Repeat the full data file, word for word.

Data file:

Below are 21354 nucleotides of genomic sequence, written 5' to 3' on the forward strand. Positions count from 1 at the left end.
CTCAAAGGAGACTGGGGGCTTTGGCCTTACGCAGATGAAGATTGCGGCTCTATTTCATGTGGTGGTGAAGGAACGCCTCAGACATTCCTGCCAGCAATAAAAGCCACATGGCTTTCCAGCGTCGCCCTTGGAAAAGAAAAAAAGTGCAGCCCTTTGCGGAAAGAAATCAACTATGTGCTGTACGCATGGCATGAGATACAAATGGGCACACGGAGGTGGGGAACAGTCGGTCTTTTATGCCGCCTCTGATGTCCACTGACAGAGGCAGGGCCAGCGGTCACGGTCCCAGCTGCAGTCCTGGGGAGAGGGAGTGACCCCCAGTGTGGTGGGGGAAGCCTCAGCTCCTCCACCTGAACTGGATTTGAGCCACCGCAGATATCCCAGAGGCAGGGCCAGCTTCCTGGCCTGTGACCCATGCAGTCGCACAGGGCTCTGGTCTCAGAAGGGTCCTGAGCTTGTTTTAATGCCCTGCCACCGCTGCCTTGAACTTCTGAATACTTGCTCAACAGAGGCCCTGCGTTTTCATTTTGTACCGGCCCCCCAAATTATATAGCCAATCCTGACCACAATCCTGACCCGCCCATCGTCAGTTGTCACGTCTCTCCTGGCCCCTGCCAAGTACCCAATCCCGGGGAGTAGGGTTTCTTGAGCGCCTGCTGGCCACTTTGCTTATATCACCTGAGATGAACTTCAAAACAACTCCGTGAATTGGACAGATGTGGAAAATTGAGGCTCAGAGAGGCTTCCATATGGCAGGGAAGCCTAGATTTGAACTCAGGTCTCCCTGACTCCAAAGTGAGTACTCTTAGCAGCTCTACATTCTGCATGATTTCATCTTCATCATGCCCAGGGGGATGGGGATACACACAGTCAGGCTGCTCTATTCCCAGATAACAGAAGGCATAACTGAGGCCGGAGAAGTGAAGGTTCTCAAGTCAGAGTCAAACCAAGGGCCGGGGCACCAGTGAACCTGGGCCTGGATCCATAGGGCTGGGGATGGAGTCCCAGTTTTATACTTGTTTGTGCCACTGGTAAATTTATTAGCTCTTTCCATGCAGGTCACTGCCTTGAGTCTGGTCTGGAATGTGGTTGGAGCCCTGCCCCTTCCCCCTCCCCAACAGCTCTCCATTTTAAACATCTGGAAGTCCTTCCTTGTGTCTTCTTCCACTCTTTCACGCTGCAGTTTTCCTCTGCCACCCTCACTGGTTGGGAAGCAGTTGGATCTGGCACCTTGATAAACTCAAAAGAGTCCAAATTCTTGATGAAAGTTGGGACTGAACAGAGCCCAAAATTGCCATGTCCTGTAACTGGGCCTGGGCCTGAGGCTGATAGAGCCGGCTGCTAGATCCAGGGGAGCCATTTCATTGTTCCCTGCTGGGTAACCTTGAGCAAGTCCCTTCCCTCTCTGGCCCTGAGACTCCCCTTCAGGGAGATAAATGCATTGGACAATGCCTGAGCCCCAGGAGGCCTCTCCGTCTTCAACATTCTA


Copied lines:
Below are 21354 nucleotides of genomic sequence, written 5' to 3' on the forward strand. Positions count from 1 at the left end.
CTCAAAGGAGACTGGGGGCTTTGGCCTTACGCAGATGAAGATTGCGGCTCTATTTCATGTGGTGGTGAAGGAACGCCTCAGACATTCCTGCCAGCAATAAAAGCCACATGGCTTTCCAGCGTCGCCCTTGGAAAAGAAAAAAAGTGCAGCCCTTTGCGGAAAGAAATCAACTATGTGCTGTACGCATGGCATGAGATACAAATGGGCACACGGAGGTGGGGAACAGTCGGTCTTTTATGCCGCCTCTGATGTCCACTGACAGAGGCAGGGCCAGCGGTCACGGTCCCAGCTGCAGTCCTGGGGAGAGGGAGTGACCCCCAGTGTGGTGGGGGAAGCCTCAGCTCCTCCACCTGAACTGGATTTGAGCCACCGCAGATATCCCAGAGGCAGGGCCAGCTTCCTGGCCTGTGACCCATGCAGTCGCACAGGGCTCTGGTCTCAGAAGGGTCCTGAGCTTGTTTTAATGCCCTGCCACCGCTGCCTTGAACTTCTGAATACTTGCTCAACAGAGGCCCTGCGTTTTCATTTTGTACCGGCCCCCCAAATTATATAGCCAATCCTGACCACAATCCTGACCCGCCCATCGTCAGTTGTCACGTCTCTCCTGGCCCCTGCCAAGTACCCAATCCCGGGGAGTAGGGTTTCTTGAGCGCCTGCTGGCCACTTTGCTTATATCACCTGAGATGAACTTCAAAACAACTCCGTGAATTGGACAGATGTGGAAAATTGAGGCTCAGAGAGGCTTCCATATGGCAGGGAAGCCTAGATTTGAACTCAGGTCTCCCTGACTCCAAAGTGAGTACTCTTAGCAGCTCTACATTCTGCATGATTTCATCTTCATCATGCCCAGGGGGATGGGGATACACACAGTCAGGCTGCTCTATTCCCAGATAACAGAAGGCATAACTGAGGCCGGAGAAGTGAAGGTTCTCAAGTCAGAGTCAAACCAAGGGCCGGGGCACCAGTGAACCTGGGCCTGGATCCATAGGGCTGGGGATGGAGTCCCAGTTTTATACTTGTTTGTGCCACTGGTAAATTTATTAGCTCTTTCCATGCAGGTCACTGCCTTGAGTCTGGTCTGGAATGTGGTTGGAGCCCTGCCCCTTCCCCCTCCCCAACAGCTCTCCATTTTAAACATCTGGAAGTCCTTCCTTGTGTCTTCTTCCACTCTTTCACGCTGCAGTTTTCCTCTGCCACCCTCACTGGTTGGGAAGCAGTTGGATCTGGCACCTTGATAAACTCAAAAGAGTCCAAATTCTTGATGAAAGTTGGGACTGAACAGAGCCCAAAATTGCCATGTCCTGTAACTGGGCCTGGGCCTGAGGCTGATAGAGCCGGCTGCTAGATCCAGGGGAGCCATTTCATTGTTCCCTGCTGGGTAACCTTGAGCAAGTCCCTTCCCTCTCTGGCCCTGAGACTCCCCTTCAGGGAGATAAATGCATTGGACAATGCCTGAGCCCCAGGAGGCCTCTCCGTCTTCAACATTCTA